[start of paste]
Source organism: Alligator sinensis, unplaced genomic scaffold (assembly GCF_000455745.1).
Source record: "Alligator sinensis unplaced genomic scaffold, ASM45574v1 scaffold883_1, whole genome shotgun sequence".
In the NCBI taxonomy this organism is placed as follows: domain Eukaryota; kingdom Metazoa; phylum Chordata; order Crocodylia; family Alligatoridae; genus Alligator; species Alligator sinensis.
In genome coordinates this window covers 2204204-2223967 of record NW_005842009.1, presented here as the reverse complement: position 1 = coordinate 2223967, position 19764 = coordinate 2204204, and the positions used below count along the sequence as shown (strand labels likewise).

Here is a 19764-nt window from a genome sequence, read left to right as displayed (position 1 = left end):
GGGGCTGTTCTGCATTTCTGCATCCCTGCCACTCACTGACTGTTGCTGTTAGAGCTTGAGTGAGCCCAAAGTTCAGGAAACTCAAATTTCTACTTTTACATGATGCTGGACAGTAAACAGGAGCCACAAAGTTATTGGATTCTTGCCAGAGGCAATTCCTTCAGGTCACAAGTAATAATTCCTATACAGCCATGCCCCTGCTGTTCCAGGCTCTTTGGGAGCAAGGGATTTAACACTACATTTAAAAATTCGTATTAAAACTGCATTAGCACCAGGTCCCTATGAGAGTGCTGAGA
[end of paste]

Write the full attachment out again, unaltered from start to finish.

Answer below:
Source organism: Alligator sinensis, unplaced genomic scaffold (assembly GCF_000455745.1).
Source record: "Alligator sinensis unplaced genomic scaffold, ASM45574v1 scaffold883_1, whole genome shotgun sequence".
In the NCBI taxonomy this organism is placed as follows: domain Eukaryota; kingdom Metazoa; phylum Chordata; order Crocodylia; family Alligatoridae; genus Alligator; species Alligator sinensis.
In genome coordinates this window covers 2204204-2223967 of record NW_005842009.1, presented here as the reverse complement: position 1 = coordinate 2223967, position 19764 = coordinate 2204204, and the positions used below count along the sequence as shown (strand labels likewise).

Here is a 19764-nt window from a genome sequence, read left to right as displayed (position 1 = left end):
GGGGCTGTTCTGCATTTCTGCATCCCTGCCACTCACTGACTGTTGCTGTTAGAGCTTGAGTGAGCCCAAAGTTCAGGAAACTCAAATTTCTACTTTTACATGATGCTGGACAGTAAACAGGAGCCACAAAGTTATTGGATTCTTGCCAGAGGCAATTCCTTCAGGTCACAAGTAATAATTCCTATACAGCCATGCCCCTGCTGTTCCAGGCTCTTTGGGAGCAAGGGATTTAACACTACATTTAAAAATTCGTATTAAAACTGCATTAGCACCAGGTCCCTATGAGAGTGCTGAGA